Overton County News Overton County News - An Award Winning Newspaper - Livingston, Tennessee
homeabout ussubscriptionskids cornerlocal linkscontact us
80 Years Ago

Archives 12-31-2003




LA Lady Wildcats win Jaycees Tournament
New year good time to quit smoking
Schools to receive documentary DVDs



LA Lady Wildcats win Jaycees Tournament

Dewain E. Peek/OCN staff

The Livingston Academy Lady Wildcats won the 2003 Livingston Jaycees Tournament on Tuesday, Dec. 23. On hand at the championship award presentation are, kneeling from left, April Handy, Kellie Thurman, Katrina Beechboard, Megan Thompson, Kasey Baltimore, standing from left, Wanda Krantz, representing tournament sponsor Bank of Overton County, Mallie Stephens, Jada Ledbetter, Megan Brown, Brittany McCoin, Krista Clinard, Whitney Sells, Kristin Hoover, Haley Mullins, Ashley Matthews, and tournament director Mike Johnson.

top of page


New year good time to quit smoking

For those making New Year's resolutions this holiday season for the coming year, Overton County Health Department suggests making a vow to stop smoking.

Andy Langford, director of the Health Department, said, "Instead of making a resolution that is soon forgotten and swept out along with the confetti, this year, make the choice to quit smoking and be smoke-free, not just for the new year, but for a new life."

Health officials say that making a resolution to quit smoking, will not only benefit the health of the smoker, but also the people around. Tobacco has been proven to cause cancer, heart disease, diabetes, and high blood pressure.

According to the U.S. surgeon general, nicotine is as addictive as heroin and cocaine. Over time, the body becomes physically and psychologically dependent on it. But health studies have also shown that the general public's health can be affected secondhand smoke.

Centers for Disease Control and Prevention report that about 3,000 nonsmoking adults in the United States who have never been smokers die of lung cancer every year as a result of exposure to secondhand smoke. According to The American Lung Association, more than 35,000 persons die each year from heart disease caused by secondhand smoke.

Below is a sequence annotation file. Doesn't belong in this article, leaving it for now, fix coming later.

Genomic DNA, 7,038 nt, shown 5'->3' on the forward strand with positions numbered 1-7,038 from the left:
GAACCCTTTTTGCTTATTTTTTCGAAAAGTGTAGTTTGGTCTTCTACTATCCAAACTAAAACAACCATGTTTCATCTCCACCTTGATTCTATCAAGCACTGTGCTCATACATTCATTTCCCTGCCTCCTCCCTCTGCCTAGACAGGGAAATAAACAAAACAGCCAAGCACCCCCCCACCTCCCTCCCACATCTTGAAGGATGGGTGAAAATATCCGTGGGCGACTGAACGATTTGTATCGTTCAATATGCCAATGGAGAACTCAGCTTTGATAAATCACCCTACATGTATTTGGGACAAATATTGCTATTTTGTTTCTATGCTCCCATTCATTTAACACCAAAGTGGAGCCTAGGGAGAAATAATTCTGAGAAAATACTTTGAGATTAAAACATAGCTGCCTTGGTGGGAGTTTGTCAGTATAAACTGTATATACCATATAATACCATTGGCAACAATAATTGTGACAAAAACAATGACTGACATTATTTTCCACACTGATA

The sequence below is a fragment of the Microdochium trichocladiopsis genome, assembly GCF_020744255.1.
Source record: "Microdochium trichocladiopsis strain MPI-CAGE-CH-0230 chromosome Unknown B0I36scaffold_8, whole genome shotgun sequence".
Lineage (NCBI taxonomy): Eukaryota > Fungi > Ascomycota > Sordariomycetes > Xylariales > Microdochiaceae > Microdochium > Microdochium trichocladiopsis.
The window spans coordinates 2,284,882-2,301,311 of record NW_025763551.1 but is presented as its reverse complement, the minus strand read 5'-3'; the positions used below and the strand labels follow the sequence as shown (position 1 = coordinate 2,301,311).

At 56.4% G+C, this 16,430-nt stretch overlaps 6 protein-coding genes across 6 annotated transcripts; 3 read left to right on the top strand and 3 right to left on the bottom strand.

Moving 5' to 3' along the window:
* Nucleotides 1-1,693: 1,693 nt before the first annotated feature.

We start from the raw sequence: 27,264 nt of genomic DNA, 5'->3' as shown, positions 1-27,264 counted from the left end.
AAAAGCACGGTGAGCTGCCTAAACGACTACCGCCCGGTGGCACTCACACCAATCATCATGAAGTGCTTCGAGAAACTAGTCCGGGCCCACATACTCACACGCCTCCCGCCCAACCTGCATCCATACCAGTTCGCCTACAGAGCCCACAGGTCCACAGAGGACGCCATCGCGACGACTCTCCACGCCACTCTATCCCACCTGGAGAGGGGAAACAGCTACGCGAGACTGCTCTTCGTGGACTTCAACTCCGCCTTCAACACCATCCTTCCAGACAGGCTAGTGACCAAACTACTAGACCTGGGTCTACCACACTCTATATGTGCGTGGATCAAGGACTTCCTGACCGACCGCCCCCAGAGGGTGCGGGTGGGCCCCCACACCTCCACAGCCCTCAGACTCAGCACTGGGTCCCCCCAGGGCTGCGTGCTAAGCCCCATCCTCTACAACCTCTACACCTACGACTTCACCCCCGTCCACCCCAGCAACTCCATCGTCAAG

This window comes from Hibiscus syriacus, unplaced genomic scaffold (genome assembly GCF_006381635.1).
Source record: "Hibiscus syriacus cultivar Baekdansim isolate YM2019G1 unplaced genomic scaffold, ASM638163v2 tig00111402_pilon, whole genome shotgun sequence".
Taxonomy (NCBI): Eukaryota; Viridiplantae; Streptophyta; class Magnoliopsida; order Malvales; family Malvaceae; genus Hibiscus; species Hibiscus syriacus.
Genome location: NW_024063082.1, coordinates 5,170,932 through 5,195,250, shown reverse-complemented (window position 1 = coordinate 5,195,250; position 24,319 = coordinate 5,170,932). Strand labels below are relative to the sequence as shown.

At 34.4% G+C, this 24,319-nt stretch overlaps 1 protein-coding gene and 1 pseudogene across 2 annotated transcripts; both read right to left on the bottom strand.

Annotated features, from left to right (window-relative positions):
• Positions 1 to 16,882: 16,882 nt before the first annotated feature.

Secondhand smoke puts everyone at risk, particularly children who breathe more rapidly than adults, according to the Health Department.

Langford pointed out that more and more public and private places are now banning smoking.

"Smoking is becoming a social taboo and the new year is a good time to imagine a life free from nicotine, free from a bad cough or breath, costly cigarette purchases, and feeling ostracized from friends, family, and society in general because of the need for a smoke."

Langford also suggested stopping the habit because of the odor.

"When you quit smoking, the smell of stale tobacco is gone from your body, your hair, your clothes, and your breath," he said.

Those who would like more information or support to stop smoking may call the Smoking Quitline of the National Cancer Institute at 1-877-44U-QUIT (1-877-448-7848).New year good time to quit smoking

top of page


Schools to receive documentary DVDs

All Tennessee schools, public and private, will receive a copy of a documentary DVD and a curriculum exploring the life of George Washington Carver.

The project, funded through grants from Tennessee Departments of Education, Agriculture, and Financial Institutions, BWXT Y-12, First Tennessee Bank, and University of Tennessee, celebrates the life of the scientist credited with modernizing the southern agrarian economy.

Students from Austin East Performing Arts Magnet High School, Beaumont Honors Magnet Academy, and The Episcopal School of Knoxville worked with Knoxville television personality Bill Landry to create the interdisciplinary program honoring Carver's scientific and social contributions.

Born a slave in the 1860s, Carver was later freed and earned his college degree.

In 1896, he joined the staff of Tuskegee Institute as director of the Department of Agricultural Research, a post he held the rest of his life.

Carver discovered hundreds of uses for peanuts, sweet potatoes, and soybeans. His innovations stimulated demand for those crops, greatly benefitting the southern agrarian economy. He dedicated his work to improving life for African Americans, and his scientific applications helped feed hungry populations worldwide.

Education Commissioner Lana C. Seivers said, "The story of George Washington Carver is both educational and inspirational. I hope the success and genius of the former slave will motivate students to break down their own barriers to meet their own potential,just like Carver did."

Commissioner of Agriculture Ken Givens said, "Carver's advances in agriculture point to the importance of our food and fiber industry and the value of hard work and perseverance in the face of adversity.

"The Department of Agriculture is proud to support this project in hopes that it will inspire young men and women to consider careers in today's agricultural industry."

Commissioner of Financial Institutions Kevin Lavender said, "George Washington Carver is a hero of American history, and he is a role model for children today.

"He showed that a person's background cannot limit his future or his contribution to society."

The Department of Education will distribute the DVDs and curricula to school systems in December and January. Alternatively, schools may pick up copies of the DVD and curriculum from their respective field service centers.

For more information about the making of the George Washington Carver Project call Russ Oaks, with Knox County Schools, at (865) 594-1905.

top of page


Overton County News
415 West Main Street
P.O. Box 479
Livingston, Tennessee 38570
tel 931.823.6485
fax 931.823.6486

Printing Supplies Graphic Design Custom Printing Advertising